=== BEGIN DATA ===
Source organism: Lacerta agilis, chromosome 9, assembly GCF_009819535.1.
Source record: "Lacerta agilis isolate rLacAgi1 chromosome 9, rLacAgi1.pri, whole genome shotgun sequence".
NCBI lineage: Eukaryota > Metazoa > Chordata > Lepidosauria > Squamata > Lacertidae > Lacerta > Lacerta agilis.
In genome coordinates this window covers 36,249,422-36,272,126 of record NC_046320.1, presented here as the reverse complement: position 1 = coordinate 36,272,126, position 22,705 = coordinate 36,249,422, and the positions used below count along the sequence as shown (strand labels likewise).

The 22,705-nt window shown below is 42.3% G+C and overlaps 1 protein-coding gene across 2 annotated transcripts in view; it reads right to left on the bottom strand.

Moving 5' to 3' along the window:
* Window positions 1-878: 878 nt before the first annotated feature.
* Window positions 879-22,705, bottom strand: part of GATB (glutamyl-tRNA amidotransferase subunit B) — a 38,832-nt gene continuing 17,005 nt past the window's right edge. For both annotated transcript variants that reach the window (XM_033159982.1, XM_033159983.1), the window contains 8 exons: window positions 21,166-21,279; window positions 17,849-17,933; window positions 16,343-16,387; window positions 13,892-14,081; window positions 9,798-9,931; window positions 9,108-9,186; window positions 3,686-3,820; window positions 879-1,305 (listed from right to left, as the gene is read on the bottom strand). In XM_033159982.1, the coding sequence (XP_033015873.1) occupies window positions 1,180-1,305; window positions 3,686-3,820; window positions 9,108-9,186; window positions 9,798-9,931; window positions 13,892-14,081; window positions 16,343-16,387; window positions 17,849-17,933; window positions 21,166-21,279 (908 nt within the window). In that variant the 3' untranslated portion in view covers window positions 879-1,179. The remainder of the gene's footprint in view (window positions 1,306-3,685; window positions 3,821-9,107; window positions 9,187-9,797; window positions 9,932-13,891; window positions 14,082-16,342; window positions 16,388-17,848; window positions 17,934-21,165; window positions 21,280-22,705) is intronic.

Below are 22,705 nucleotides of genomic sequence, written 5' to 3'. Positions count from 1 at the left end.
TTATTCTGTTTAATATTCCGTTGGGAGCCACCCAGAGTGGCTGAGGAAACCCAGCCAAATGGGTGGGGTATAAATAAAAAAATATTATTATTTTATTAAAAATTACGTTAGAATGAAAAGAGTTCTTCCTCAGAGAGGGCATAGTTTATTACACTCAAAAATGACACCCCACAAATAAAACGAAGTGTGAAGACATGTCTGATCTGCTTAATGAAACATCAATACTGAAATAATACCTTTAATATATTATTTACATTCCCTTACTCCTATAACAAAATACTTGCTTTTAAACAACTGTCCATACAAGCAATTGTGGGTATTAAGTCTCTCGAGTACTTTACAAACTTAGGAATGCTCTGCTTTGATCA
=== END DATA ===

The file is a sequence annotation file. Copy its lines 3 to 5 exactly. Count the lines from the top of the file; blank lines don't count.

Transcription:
NCBI lineage: Eukaryota > Metazoa > Chordata > Lepidosauria > Squamata > Lacertidae > Lacerta > Lacerta agilis.
In genome coordinates this window covers 36,249,422-36,272,126 of record NC_046320.1, presented here as the reverse complement: position 1 = coordinate 36,272,126, position 22,705 = coordinate 36,249,422, and the positions used below count along the sequence as shown (strand labels likewise).

The 22,705-nt window shown below is 42.3% G+C and overlaps 1 protein-coding gene across 2 annotated transcripts in view; it reads right to left on the bottom strand.